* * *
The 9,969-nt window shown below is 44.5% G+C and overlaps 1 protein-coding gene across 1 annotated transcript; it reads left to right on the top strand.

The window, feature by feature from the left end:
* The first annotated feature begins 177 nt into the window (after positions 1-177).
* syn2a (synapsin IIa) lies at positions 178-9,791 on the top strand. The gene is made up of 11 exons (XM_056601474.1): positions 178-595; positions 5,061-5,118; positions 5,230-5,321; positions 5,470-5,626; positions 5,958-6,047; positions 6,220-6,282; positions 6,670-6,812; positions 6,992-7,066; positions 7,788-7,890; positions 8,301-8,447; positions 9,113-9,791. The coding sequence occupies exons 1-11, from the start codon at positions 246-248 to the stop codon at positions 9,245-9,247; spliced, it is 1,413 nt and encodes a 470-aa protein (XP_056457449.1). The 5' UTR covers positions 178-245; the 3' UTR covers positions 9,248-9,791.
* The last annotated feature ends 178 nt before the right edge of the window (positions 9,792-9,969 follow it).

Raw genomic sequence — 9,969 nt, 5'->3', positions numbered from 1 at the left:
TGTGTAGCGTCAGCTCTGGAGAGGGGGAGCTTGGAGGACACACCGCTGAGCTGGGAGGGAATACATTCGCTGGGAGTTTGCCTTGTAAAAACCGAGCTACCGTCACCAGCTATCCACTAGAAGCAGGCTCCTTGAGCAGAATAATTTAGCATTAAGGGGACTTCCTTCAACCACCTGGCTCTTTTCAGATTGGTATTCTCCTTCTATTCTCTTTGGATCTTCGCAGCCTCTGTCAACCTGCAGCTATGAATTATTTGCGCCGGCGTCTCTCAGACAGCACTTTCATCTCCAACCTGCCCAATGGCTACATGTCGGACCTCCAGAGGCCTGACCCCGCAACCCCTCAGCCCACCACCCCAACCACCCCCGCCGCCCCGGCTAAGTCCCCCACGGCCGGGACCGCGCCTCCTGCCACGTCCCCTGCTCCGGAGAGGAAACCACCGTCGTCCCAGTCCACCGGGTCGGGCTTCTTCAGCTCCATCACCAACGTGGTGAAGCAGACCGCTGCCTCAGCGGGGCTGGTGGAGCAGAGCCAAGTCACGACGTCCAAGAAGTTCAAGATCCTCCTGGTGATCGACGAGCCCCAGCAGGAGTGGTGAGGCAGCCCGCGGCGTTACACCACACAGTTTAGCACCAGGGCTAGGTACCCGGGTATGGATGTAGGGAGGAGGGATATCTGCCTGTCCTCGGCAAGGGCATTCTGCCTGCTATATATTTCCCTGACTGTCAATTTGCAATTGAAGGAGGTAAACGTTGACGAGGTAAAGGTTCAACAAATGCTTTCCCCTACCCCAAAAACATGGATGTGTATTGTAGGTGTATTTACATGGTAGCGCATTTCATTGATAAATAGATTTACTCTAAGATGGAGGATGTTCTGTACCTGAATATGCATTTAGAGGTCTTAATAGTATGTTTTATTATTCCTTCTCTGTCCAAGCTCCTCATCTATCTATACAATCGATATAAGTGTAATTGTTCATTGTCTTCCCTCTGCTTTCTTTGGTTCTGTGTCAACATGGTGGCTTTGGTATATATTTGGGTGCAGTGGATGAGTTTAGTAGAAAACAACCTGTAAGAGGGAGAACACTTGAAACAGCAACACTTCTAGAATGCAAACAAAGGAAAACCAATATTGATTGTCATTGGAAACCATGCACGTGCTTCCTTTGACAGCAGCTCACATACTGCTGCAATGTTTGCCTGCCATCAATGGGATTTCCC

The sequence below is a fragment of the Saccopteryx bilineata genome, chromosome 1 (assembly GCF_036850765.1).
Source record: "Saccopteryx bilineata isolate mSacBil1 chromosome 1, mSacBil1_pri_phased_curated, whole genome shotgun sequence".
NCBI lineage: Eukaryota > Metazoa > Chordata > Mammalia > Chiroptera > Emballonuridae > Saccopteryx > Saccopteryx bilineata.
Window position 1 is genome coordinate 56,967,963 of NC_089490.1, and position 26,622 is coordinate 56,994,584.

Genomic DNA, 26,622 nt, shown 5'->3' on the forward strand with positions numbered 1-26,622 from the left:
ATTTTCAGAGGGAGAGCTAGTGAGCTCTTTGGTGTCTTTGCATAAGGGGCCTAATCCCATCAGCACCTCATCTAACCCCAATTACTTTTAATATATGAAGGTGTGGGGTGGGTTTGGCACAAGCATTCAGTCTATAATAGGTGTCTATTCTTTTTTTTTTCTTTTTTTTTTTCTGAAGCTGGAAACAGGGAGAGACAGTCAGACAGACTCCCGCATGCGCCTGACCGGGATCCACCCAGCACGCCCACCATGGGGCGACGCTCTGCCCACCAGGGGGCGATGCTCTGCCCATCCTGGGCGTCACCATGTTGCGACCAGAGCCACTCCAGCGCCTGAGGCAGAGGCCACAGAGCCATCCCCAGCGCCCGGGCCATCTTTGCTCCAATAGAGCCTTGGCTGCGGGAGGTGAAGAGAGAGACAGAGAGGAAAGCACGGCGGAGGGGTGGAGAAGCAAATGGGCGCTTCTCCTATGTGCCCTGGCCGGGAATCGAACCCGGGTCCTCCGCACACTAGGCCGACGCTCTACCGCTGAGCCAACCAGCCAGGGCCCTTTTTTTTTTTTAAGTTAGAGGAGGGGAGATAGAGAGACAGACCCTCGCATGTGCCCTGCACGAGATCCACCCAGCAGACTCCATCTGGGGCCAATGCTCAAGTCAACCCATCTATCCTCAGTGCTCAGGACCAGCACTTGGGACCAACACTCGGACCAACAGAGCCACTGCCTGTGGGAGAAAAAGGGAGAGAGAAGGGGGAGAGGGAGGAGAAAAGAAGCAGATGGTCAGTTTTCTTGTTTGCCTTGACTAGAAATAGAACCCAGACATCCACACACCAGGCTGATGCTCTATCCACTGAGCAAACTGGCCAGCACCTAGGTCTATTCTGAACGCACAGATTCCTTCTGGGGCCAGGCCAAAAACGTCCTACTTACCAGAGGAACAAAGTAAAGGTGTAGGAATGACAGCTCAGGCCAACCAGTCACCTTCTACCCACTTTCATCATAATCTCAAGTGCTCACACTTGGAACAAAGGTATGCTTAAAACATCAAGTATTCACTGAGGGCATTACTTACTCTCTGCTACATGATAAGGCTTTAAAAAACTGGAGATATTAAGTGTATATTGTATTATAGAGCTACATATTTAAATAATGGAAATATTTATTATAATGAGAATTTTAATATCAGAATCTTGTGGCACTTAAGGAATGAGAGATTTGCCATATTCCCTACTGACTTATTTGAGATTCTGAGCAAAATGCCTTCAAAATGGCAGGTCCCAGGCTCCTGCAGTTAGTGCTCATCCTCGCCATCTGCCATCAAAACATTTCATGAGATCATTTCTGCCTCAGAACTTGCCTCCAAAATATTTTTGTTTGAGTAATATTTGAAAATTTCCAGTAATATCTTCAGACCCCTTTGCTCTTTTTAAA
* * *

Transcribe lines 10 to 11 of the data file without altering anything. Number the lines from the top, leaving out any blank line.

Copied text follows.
NCBI lineage: Eukaryota > Metazoa > Chordata > Mammalia > Chiroptera > Emballonuridae > Saccopteryx > Saccopteryx bilineata.
Window position 1 is genome coordinate 56,967,963 of NC_089490.1, and position 26,622 is coordinate 56,994,584.